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How the Democrats Created the Financial Crisis: Kevin Hassett

How the Democrats Created the Financial Crisis: Kevin Hassett

Commentary by Kevin Hassett

Sept. 22 (Bloomberg) -- The financial crisis of the past year has provided a number of surprising twists and turns, and from Bear Stearns Cos. to American International Group Inc., ambiguity has been a big part of the story.

Why did Bear Stearns fail, and how does that relate to AIG? It all seems so complex.

But really, it isn't. Enough cards on this table have been turned over that the story is now clear. The economic history books will describe this episode in simple and understandable terms: Fannie Mae and Freddie Mac exploded, and many bystanders were injured in the blast, some fatally.

Fannie and Freddie did this by becoming a key enabler of the mortgage crisis. They fueled Wall Street's efforts to securitize subprime loans by becoming the primary customer of all AAA-rated subprime-mortgage pools. In addition, they held an enormous portfolio of mortgages themselves.

In the times that Fannie and Freddie couldn't make the market, they became the market. Over the years, it added up to an enormous obligation. As of last June, Fannie alone owned or guaranteed more than $388 billion in high-risk mortgage investments. Their large presence created an environment within which even mortgage-backed securities assembled by others could find a ready home.

The problem was that the trillions of dollars in play were only low-risk investments if real estate prices continued to rise. Once they began to fall, the entire house of cards came down with them.

Turning Point

Take away Fannie and Freddie, or regulate them more wisely, and it's hard to imagine how these highly liquid markets would ever have emerged. This whole mess would never have happened.

It is easy to identify the historical turning point that marked the beginning of the end.

Back in 2005, Fannie and Freddie were, after years of dominating Washington, on the ropes. They were enmeshed in accounting scandals that led to turnover at the top. At one telling moment in late 2004, captured in an article by my American Enterprise Institute colleague Peter Wallison, the Securities and Exchange Comiission's chief accountant told disgraced Fannie Mae chief Franklin Raines that Fannie's position on the relevant accounting issue was not even ``on the page'' of allowable interpretations.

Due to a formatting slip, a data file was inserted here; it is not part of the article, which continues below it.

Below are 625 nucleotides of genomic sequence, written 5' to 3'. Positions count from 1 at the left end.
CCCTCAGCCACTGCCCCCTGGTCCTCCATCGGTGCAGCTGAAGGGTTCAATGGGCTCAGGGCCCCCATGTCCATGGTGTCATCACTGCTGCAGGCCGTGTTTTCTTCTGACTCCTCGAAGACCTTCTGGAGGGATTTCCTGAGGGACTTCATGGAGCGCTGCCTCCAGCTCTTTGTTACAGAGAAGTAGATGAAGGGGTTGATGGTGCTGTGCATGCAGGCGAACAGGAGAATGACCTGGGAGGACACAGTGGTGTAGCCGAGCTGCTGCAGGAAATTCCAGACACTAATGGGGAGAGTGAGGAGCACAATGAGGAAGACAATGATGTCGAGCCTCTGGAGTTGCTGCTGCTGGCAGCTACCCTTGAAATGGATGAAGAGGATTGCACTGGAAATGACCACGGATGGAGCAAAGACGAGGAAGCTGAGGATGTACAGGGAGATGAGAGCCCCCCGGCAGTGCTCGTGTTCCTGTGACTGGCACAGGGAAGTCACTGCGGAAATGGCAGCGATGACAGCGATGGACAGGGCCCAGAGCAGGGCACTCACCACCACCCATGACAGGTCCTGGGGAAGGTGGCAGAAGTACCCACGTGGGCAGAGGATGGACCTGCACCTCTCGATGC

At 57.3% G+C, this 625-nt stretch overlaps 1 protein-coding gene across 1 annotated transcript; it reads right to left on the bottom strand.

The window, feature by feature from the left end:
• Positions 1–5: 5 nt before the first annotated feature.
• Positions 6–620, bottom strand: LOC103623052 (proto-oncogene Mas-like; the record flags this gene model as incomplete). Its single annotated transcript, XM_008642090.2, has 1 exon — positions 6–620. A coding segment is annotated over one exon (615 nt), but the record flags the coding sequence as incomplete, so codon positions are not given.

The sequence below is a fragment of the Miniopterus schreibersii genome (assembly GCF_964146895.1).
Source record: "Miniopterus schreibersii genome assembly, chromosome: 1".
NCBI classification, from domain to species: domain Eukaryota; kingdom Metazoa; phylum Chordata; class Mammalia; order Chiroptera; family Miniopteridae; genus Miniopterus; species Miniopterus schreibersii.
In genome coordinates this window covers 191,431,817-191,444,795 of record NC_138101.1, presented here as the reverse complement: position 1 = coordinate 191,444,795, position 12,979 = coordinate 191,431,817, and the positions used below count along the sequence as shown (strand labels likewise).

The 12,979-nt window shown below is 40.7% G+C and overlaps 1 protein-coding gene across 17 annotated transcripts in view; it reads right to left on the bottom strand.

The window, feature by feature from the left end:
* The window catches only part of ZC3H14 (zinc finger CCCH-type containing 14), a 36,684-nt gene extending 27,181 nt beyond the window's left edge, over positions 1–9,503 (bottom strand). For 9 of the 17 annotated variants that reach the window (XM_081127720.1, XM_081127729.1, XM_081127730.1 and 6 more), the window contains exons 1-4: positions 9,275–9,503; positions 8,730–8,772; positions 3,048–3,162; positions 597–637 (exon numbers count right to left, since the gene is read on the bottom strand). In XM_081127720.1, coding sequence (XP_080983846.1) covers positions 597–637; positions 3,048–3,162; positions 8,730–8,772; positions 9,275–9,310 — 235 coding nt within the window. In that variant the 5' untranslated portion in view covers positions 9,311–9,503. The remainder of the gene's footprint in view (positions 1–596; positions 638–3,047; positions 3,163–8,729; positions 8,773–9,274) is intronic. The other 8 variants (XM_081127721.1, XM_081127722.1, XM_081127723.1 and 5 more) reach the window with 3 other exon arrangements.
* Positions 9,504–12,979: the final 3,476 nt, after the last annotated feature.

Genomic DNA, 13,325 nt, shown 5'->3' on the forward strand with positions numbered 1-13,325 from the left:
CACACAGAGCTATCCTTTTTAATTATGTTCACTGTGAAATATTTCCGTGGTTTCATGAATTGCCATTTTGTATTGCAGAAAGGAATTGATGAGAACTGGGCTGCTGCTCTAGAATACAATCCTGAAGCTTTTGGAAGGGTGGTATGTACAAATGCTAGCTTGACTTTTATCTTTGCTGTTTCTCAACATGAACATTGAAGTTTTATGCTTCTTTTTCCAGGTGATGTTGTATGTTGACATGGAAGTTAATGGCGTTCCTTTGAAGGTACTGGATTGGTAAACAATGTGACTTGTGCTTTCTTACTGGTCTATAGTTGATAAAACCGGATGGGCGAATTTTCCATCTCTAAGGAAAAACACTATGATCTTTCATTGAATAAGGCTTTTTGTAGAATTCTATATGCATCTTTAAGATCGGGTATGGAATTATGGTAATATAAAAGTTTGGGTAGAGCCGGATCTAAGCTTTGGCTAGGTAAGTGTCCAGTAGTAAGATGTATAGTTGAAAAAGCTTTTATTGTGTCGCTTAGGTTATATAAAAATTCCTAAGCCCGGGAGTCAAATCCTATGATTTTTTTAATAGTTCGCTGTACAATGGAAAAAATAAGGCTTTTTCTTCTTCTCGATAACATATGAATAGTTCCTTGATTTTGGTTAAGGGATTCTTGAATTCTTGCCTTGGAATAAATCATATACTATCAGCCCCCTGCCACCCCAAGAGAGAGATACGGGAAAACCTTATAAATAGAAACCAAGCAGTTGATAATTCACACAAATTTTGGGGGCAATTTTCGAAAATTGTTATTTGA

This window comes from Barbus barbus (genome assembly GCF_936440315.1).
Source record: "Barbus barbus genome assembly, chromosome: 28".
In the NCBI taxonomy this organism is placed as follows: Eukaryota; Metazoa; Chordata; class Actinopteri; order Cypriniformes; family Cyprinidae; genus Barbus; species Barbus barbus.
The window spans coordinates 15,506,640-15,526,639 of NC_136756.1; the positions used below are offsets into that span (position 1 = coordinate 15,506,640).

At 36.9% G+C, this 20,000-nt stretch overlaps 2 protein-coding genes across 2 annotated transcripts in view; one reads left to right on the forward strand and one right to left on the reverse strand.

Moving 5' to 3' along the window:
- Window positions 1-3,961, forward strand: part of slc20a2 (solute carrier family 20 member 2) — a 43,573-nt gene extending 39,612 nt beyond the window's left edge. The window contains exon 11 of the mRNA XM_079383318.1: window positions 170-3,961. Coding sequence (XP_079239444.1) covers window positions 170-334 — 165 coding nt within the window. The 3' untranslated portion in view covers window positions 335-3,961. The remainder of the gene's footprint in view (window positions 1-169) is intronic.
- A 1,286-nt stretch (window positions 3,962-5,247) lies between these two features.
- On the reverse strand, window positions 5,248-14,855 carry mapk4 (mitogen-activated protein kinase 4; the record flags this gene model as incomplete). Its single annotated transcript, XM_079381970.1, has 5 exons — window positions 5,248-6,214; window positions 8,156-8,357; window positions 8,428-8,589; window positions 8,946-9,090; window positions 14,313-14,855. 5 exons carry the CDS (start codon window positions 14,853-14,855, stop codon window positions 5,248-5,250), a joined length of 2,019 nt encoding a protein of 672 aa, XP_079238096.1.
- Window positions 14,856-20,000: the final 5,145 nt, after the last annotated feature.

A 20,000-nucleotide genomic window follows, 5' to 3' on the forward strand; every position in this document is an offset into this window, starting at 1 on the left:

Then legislative momentum emerged for an attempt to create a "world-class regulator'' that would oversee the pair more like banks, imposing strict requirements on their ability to take excessive risks. Politicians who previously had associated themselves proudly with the two accounting miscreants were less eager to be associated with them. The time was ripe.

Greenspan's Warning

The clear gravity of the situation pushed the legislation forward. Some might say the current mess couldn't be foreseen, yet in 2005 Alan Greenspan [AND JOHN MCCAIN] told Congress how urgent it was for it to act in the clearest possible terms: If Fannie and Freddie "continue to grow, continue to have the low capital that they have, continue to engage in the dynamic hedging of their portfolios, which they need to do for interest rate risk aversion, they potentially create ever-growing potential systemic risk down the road,'' he said. "We are placing the total financial system of the future at a substantial risk.''

What happened next was extraordinary. For the first time in history, a serious Fannie and Freddie reform bill [McCain's bill!] was passed by the Senate Banking Committee. The bill gave a regulator power to crack down, and would have required the companies to eliminate their investments in risky assets.

Different World

If that bill had become law, then the world today would be different. In 2005, 2006 and 2007, a blizzard of terrible mortgage paper fluttered out of the Fannie and Freddie clouds, burying many of our oldest and most venerable institutions. Without their checkbooks keeping the market liquid and buying up excess supply, the market would likely have not existed.